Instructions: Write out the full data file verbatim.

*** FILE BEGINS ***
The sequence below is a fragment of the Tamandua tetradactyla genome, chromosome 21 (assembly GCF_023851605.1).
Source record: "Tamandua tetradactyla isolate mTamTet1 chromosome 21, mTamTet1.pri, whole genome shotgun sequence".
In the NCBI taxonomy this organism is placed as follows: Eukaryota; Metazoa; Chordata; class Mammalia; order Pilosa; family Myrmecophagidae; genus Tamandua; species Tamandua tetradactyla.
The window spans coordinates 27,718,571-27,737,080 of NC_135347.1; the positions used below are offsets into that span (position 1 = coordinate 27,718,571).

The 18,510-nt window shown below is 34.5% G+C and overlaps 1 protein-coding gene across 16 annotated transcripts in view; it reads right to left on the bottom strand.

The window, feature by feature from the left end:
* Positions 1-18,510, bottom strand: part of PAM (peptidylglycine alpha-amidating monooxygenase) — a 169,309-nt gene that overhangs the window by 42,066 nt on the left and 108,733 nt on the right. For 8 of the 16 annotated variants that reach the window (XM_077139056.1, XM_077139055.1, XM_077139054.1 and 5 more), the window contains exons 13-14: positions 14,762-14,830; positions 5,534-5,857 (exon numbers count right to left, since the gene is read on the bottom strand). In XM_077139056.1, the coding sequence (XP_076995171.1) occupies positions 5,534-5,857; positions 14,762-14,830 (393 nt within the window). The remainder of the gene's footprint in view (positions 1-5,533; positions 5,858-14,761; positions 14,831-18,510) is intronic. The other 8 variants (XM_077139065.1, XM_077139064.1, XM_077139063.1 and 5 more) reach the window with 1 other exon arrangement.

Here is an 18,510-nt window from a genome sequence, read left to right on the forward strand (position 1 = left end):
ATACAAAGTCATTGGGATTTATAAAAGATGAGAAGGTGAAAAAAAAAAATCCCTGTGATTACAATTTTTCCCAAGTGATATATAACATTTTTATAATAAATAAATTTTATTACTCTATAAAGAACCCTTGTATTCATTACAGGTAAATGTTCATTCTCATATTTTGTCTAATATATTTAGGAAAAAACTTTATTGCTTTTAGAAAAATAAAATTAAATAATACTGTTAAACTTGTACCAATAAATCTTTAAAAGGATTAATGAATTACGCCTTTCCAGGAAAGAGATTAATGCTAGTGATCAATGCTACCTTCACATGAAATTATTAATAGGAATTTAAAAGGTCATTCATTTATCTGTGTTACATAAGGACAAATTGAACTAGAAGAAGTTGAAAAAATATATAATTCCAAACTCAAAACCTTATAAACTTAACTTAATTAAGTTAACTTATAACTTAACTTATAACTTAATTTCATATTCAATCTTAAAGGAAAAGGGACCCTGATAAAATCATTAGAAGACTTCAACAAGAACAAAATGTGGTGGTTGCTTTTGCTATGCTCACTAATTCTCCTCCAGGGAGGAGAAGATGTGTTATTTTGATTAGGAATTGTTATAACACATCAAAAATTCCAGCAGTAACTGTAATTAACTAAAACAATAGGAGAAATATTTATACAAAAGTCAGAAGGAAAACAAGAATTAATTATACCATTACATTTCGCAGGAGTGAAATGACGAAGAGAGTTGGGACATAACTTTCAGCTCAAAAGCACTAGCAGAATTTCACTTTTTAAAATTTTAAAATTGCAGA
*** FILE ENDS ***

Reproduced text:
The sequence below is a fragment of the Tamandua tetradactyla genome, chromosome 21 (assembly GCF_023851605.1).
Source record: "Tamandua tetradactyla isolate mTamTet1 chromosome 21, mTamTet1.pri, whole genome shotgun sequence".
In the NCBI taxonomy this organism is placed as follows: Eukaryota; Metazoa; Chordata; class Mammalia; order Pilosa; family Myrmecophagidae; genus Tamandua; species Tamandua tetradactyla.
The window spans coordinates 27,718,571-27,737,080 of NC_135347.1; the positions used below are offsets into that span (position 1 = coordinate 27,718,571).

The 18,510-nt window shown below is 34.5% G+C and overlaps 1 protein-coding gene across 16 annotated transcripts in view; it reads right to left on the bottom strand.

The window, feature by feature from the left end:
* Positions 1-18,510, bottom strand: part of PAM (peptidylglycine alpha-amidating monooxygenase) — a 169,309-nt gene that overhangs the window by 42,066 nt on the left and 108,733 nt on the right. For 8 of the 16 annotated variants that reach the window (XM_077139056.1, XM_077139055.1, XM_077139054.1 and 5 more), the window contains exons 13-14: positions 14,762-14,830; positions 5,534-5,857 (exon numbers count right to left, since the gene is read on the bottom strand). In XM_077139056.1, the coding sequence (XP_076995171.1) occupies positions 5,534-5,857; positions 14,762-14,830 (393 nt within the window). The remainder of the gene's footprint in view (positions 1-5,533; positions 5,858-14,761; positions 14,831-18,510) is intronic. The other 8 variants (XM_077139065.1, XM_077139064.1, XM_077139063.1 and 5 more) reach the window with 1 other exon arrangement.

Here is an 18,510-nt window from a genome sequence, read left to right on the forward strand (position 1 = left end):
ATACAAAGTCATTGGGATTTATAAAAGATGAGAAGGTGAAAAAAAAAAATCCCTGTGATTACAATTTTTCCCAAGTGATATATAACATTTTTATAATAAATAAATTTTATTACTCTATAAAGAACCCTTGTATTCATTACAGGTAAATGTTCATTCTCATATTTTGTCTAATATATTTAGGAAAAAACTTTATTGCTTTTAGAAAAATAAAATTAAATAATACTGTTAAACTTGTACCAATAAATCTTTAAAAGGATTAATGAATTACGCCTTTCCAGGAAAGAGATTAATGCTAGTGATCAATGCTACCTTCACATGAAATTATTAATAGGAATTTAAAAGGTCATTCATTTATCTGTGTTACATAAGGACAAATTGAACTAGAAGAAGTTGAAAAAATATATAATTCCAAACTCAAAACCTTATAAACTTAACTTAATTAAGTTAACTTATAACTTAACTTATAACTTAATTTCATATTCAATCTTAAAGGAAAAGGGACCCTGATAAAATCATTAGAAGACTTCAACAAGAACAAAATGTGGTGGTTGCTTTTGCTATGCTCACTAATTCTCCTCCAGGGAGGAGAAGATGTGTTATTTTGATTAGGAATTGTTATAACACATCAAAAATTCCAGCAGTAACTGTAATTAACTAAAACAATAGGAGAAATATTTATACAAAAGTCAGAAGGAAAACAAGAATTAATTATACCATTACATTTCGCAGGAGTGAAATGACGAAGAGAGTTGGGACATAACTTTCAGCTCAAAAGCACTAGCAGAATTTCACTTTTTAAAATTTTAAAATTGCAGA